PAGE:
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IEEE Trans Neural Netw. 2009 Jun;20(6):901-14. doi: 10.1109/TNN.2009.2014161. Epub 2009 Apr 24.

Probabilistic classification vector machines.

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  • 1Centre of Excellence for Research in Computational Intelligence and Applications (CERCIA), School of Computer Science, University of Birmingham, Birmingham B15 2TT, UK.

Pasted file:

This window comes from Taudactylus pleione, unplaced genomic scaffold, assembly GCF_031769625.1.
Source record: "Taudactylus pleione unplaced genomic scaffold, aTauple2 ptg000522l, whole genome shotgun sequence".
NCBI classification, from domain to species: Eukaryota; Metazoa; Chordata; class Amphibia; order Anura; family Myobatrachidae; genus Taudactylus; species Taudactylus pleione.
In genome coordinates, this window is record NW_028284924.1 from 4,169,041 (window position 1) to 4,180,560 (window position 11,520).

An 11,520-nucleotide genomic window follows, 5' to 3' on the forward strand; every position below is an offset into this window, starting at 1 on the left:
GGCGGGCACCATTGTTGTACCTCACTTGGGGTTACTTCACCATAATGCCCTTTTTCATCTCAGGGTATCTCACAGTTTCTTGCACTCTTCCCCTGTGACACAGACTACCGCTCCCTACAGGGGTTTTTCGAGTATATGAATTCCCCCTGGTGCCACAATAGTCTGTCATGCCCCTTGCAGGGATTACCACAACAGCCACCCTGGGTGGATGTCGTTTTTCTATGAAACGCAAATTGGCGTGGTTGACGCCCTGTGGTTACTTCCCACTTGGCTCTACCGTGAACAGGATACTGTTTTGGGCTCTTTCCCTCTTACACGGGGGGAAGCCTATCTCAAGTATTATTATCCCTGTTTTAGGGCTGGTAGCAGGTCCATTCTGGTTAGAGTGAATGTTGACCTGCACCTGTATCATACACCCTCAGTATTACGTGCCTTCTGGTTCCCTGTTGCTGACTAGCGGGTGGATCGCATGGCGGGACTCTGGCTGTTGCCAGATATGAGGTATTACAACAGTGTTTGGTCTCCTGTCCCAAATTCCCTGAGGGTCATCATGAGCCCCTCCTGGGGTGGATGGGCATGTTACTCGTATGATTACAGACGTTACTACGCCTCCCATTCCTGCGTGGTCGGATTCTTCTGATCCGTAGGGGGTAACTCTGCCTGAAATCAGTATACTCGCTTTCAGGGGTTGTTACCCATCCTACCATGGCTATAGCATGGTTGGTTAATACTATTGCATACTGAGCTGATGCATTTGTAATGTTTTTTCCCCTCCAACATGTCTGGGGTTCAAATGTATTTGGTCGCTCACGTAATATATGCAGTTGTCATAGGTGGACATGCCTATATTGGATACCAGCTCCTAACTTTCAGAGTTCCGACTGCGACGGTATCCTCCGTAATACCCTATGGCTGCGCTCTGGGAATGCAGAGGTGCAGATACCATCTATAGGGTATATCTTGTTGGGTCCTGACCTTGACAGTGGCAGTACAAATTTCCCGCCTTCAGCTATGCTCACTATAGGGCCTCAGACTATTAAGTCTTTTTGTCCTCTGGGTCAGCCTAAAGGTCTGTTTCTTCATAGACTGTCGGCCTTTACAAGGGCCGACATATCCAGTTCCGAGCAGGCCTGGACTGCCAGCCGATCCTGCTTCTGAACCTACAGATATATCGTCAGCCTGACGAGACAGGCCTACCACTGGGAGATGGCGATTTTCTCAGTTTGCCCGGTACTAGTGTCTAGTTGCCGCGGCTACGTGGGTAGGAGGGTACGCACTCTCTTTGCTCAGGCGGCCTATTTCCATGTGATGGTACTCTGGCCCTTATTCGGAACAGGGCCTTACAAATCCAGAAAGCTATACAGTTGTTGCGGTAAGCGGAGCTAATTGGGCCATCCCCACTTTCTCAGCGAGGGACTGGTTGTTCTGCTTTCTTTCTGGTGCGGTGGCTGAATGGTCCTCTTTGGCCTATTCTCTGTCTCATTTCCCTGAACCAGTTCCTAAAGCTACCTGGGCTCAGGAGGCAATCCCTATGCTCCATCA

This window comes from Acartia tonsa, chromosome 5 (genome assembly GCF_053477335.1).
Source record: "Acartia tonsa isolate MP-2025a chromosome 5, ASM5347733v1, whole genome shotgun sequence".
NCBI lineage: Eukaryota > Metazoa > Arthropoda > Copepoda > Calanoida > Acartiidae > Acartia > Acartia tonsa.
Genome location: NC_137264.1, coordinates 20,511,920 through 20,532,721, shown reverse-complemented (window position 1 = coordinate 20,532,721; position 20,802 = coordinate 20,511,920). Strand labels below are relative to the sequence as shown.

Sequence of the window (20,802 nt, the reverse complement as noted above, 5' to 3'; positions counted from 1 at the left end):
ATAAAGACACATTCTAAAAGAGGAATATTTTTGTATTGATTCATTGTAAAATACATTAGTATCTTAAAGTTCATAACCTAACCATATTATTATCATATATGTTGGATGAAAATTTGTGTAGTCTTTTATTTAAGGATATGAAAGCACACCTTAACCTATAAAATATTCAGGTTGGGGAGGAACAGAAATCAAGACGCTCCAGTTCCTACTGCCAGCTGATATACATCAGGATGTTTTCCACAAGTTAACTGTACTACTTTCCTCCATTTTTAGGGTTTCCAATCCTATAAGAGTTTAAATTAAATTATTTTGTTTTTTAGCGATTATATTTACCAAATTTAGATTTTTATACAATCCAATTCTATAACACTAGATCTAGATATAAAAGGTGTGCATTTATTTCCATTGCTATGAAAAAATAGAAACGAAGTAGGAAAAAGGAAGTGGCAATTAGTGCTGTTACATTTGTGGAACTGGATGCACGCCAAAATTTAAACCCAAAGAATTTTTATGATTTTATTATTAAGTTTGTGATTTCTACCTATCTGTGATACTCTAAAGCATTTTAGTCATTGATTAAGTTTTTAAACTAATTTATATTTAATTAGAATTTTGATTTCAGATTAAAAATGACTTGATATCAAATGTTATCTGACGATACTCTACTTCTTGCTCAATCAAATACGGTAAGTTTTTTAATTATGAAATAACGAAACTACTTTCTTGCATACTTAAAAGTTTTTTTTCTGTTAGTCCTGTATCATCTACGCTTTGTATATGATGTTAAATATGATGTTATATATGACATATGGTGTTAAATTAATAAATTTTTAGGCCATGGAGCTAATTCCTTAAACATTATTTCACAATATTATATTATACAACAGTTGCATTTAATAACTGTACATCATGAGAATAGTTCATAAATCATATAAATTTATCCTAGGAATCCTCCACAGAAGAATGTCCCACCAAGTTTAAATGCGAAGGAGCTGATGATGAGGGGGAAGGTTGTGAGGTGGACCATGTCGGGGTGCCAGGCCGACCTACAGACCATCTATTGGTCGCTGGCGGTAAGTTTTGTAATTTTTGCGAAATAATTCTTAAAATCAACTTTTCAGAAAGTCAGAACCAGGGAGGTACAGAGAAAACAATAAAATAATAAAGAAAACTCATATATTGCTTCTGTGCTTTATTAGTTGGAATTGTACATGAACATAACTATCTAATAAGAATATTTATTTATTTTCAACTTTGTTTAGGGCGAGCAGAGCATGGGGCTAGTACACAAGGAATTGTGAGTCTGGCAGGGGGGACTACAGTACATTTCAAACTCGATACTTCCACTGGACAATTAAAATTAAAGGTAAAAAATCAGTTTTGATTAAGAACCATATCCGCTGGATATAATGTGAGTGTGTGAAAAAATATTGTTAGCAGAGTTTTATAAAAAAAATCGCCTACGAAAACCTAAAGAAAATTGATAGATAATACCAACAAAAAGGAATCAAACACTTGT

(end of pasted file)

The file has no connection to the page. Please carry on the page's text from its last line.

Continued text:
In this paper, a sparse learning algorithm, probabilistic classification vector machines (PCVMs), is proposed. We analyze relevance vector machines (RVMs) for classification problems and observe that adopting the same prior for different classes may lead to unstable solutions. In order to tackle this problem, a signed and truncated Gaussian prior is adopted over every weight in PCVMs, where the sign of prior is determined by the class label, i.e., +1 or -1. The truncated Gaussian prior not only restricts the sign of weights but also leads to a sparse estimation of weight vectors, and thus controls the complexity of the model. In PCVMs, the kernel parameters can be optimized simultaneously within the training algorithm. The performance of PCVMs is extensively evaluated on four synthetic data sets and 13 benchmark data sets using three performance metrics, error rate (ERR), area under the curve of receiver operating characteristic (AUC), and root mean squared error (RMSE). We compare PCVMs with soft-margin support vector machines (SVM(Soft)), hard-margin support vector machines (SVM(Hard)), SVM with the kernel parameters optimized by PCVMs (SVM(PCVM)), relevance vector machines (RVMs), and some other baseline classifiers. Through five replications of twofold cross-validation F test, i.e., 5 x 2 cross-validation F test, over single data sets and Friedman test with the corresponding post-hoc test to compare these algorithms over multiple data sets, we notice that PCVMs outperform other algorithms, including SVM(Soft), SVM(Hard), RVM, and SVM(PCVM), on most of the data sets under the three metrics, especially under AUC. Our results also reveal that the performance of SVM(PCVM) is slightly better than SVM(Soft), implying that the parameter optimization algorithm in PCVMs is better than cross validation in terms of performance and computational complexity. In this paper, we also discuss the superiority of PCVMs' formulation using maximum a posteriori (MAP) analysis and margin analysis, which explain the empirical success of PCVMs.

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